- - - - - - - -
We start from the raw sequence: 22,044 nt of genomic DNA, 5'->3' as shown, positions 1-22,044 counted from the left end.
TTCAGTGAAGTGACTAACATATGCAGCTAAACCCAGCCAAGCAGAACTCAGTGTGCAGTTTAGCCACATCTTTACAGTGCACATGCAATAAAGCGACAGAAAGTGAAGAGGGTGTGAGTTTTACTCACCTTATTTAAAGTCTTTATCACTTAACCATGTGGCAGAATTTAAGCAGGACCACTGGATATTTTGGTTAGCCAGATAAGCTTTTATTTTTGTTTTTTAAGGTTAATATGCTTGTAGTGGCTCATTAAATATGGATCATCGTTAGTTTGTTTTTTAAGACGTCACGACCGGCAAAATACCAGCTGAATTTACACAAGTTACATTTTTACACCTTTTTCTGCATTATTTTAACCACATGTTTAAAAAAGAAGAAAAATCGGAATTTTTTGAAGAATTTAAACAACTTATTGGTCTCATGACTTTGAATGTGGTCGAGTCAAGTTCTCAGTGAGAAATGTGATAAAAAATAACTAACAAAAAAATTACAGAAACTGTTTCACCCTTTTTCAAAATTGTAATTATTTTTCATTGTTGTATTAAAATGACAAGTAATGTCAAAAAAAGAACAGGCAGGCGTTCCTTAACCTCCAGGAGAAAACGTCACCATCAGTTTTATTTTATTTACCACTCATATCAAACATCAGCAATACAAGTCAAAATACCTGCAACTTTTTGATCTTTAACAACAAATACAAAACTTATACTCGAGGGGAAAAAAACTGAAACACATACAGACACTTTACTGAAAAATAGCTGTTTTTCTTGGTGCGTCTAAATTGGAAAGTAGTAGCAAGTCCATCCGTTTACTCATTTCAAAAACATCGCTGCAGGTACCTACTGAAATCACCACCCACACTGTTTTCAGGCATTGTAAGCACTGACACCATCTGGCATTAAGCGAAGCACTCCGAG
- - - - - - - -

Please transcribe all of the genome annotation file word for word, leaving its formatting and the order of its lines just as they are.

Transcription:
We start from the raw sequence: 22,044 nt of genomic DNA, 5'->3' as shown, positions 1-22,044 counted from the left end.
TTCAGTGAAGTGACTAACATATGCAGCTAAACCCAGCCAAGCAGAACTCAGTGTGCAGTTTAGCCACATCTTTACAGTGCACATGCAATAAAGCGACAGAAAGTGAAGAGGGTGTGAGTTTTACTCACCTTATTTAAAGTCTTTATCACTTAACCATGTGGCAGAATTTAAGCAGGACCACTGGATATTTTGGTTAGCCAGATAAGCTTTTATTTTTGTTTTTTAAGGTTAATATGCTTGTAGTGGCTCATTAAATATGGATCATCGTTAGTTTGTTTTTTAAGACGTCACGACCGGCAAAATACCAGCTGAATTTACACAAGTTACATTTTTACACCTTTTTCTGCATTATTTTAACCACATGTTTAAAAAAGAAGAAAAATCGGAATTTTTTGAAGAATTTAAACAACTTATTGGTCTCATGACTTTGAATGTGGTCGAGTCAAGTTCTCAGTGAGAAATGTGATAAAAAATAACTAACAAAAAAATTACAGAAACTGTTTCACCCTTTTTCAAAATTGTAATTATTTTTCATTGTTGTATTAAAATGACAAGTAATGTCAAAAAAAGAACAGGCAGGCGTTCCTTAACCTCCAGGAGAAAACGTCACCATCAGTTTTATTTTATTTACCACTCATATCAAACATCAGCAATACAAGTCAAAATACCTGCAACTTTTTGATCTTTAACAACAAATACAAAACTTATACTCGAGGGGAAAAAAACTGAAACACATACAGACACTTTACTGAAAAATAGCTGTTTTTCTTGGTGCGTCTAAATTGGAAAGTAGTAGCAAGTCCATCCGTTTACTCATTTCAAAAACATCGCTGCAGGTACCTACTGAAATCACCACCCACACTGTTTTCAGGCATTGTAAGCACTGACACCATCTGGCATTAAGCGAAGCACTCCGAG